# Division Word Problems within 20

Activity for ages 6 to 8.

Division is one of the more difficult math concepts to understand for early learners. While it’s closely related to multiplication, it’s trickier to grasp the meaning and to work out how to solve each problem. That’s why these word problems task cards stay focused within 20 – numbers that are comfortable for children in Grades 1 and 2. They’re great to use as a math center or division activity!

It took very little effort to get ready for this activity. I downloaded the printable (below), wrote the answers on the back of each problem, then laminated and cut the pages into cards.

There are both color and black and white versions, but I printed the color versions since they’re going to be reused over and over again.

Then I punched holes in the top corner of each card to attach them to a ring for safe-keeping.

## Revisiting Muliplication

In order to understand division we went back to our Multiplication Word Problem Cards for a quick review.

We re-did some of the questions and then talked about how we could turn the questions around, making the largest number (the answer) part of the question.

For example, if we already know that Diego played 12 games overall we might ask:

If Diego played 4 games every hour and he played 12 games in total, how many hours was Diego on the plane?

The children could see that there were 12 total marks in the ten frames, but there were also 3 groups of 4, which means he played for 3 hours.

### Another Example

If Thomas has 18 stamps altogether and divides them equally between 6 pages, how many stamps did he put on each page?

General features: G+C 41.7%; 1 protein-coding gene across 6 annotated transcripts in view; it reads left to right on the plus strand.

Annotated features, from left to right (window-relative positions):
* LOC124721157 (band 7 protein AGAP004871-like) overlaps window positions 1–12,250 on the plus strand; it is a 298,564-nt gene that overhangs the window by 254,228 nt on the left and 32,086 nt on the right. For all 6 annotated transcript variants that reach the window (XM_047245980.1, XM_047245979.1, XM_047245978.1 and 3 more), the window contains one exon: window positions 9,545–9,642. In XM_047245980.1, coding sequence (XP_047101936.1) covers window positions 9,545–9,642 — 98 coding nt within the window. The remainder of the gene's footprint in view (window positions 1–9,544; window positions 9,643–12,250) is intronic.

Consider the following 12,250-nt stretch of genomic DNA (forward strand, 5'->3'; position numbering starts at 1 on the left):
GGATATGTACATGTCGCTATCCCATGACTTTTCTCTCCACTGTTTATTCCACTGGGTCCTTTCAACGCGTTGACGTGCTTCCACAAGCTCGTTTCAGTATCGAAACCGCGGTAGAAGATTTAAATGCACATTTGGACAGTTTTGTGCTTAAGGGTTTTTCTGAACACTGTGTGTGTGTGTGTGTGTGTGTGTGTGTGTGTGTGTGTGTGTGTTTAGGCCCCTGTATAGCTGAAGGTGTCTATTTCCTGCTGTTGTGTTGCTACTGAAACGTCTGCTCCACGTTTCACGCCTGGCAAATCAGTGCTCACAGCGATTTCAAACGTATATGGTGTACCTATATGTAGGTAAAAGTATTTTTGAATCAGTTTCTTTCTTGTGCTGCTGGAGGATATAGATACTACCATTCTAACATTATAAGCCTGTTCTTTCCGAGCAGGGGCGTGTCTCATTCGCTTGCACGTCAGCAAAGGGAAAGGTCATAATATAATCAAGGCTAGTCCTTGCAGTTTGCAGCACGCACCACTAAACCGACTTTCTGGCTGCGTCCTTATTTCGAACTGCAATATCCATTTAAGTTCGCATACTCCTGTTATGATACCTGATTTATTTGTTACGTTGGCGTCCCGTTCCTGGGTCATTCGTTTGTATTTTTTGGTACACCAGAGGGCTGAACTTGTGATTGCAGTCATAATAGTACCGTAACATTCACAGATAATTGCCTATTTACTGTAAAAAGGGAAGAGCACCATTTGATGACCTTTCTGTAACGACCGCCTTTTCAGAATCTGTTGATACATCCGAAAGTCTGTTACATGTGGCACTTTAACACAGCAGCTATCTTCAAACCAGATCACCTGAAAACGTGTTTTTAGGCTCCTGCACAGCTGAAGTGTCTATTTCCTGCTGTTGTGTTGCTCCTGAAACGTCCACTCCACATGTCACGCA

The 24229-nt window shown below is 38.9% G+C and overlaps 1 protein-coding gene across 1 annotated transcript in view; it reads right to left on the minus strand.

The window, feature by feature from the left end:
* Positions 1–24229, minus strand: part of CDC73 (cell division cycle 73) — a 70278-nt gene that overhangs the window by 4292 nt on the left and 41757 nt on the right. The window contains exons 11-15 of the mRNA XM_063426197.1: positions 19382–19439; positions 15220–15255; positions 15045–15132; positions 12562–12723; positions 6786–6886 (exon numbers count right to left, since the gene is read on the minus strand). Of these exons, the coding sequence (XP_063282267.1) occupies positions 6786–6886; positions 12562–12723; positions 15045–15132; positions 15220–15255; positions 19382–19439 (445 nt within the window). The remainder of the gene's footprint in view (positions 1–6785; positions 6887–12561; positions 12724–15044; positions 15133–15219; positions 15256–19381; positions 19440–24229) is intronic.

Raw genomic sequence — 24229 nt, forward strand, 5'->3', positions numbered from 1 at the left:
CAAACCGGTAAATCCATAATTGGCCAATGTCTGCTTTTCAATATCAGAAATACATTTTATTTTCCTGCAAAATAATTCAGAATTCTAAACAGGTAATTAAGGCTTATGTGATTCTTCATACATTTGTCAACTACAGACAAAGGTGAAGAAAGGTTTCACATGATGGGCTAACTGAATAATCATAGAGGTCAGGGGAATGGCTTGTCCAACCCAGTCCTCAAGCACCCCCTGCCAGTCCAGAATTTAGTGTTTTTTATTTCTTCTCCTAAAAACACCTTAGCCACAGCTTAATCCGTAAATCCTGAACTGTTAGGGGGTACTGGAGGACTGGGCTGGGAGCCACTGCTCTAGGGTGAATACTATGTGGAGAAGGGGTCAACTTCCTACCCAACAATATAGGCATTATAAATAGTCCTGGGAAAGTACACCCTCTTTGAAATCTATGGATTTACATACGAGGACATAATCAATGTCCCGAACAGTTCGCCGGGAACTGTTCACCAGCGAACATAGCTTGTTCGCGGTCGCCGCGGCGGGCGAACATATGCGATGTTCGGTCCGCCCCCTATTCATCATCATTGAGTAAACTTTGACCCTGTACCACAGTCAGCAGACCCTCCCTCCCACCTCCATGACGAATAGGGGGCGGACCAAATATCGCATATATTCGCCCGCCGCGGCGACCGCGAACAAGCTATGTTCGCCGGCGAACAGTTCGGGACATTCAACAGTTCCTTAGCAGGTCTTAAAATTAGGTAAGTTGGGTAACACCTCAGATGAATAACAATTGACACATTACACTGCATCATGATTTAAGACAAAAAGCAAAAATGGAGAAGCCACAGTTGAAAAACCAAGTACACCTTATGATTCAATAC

On the ten frame, the kids saw that in the original multiplication question the answer was found by adding 3 groups of 6. Now, they have been given the numbers 18 and 6, therefore the answer must be 3.

## Solving Division

When we wrapped up our quick review of multiplication, we jumped in and started tackling the division problems.

I gave the kids a number of different colored dry erase markers to use in case color coding each set proved to be a helpful visual strategy for them.

1. They used one color to draw a dot in each square to show the biggest number in the question.
2. If they needed to split that number into 4 equal groups, they grabbed 4 different colored markers.
3. Then they drew a circle around each dot alternating between each of the four colors. For example, yellow, blue, red, green, yellow, blue, red, green. They kept circling the dots until all had been assigned a color.
4. Finally, they went back and counted how many yellow circles (for example) they had altogether. That number was their answer!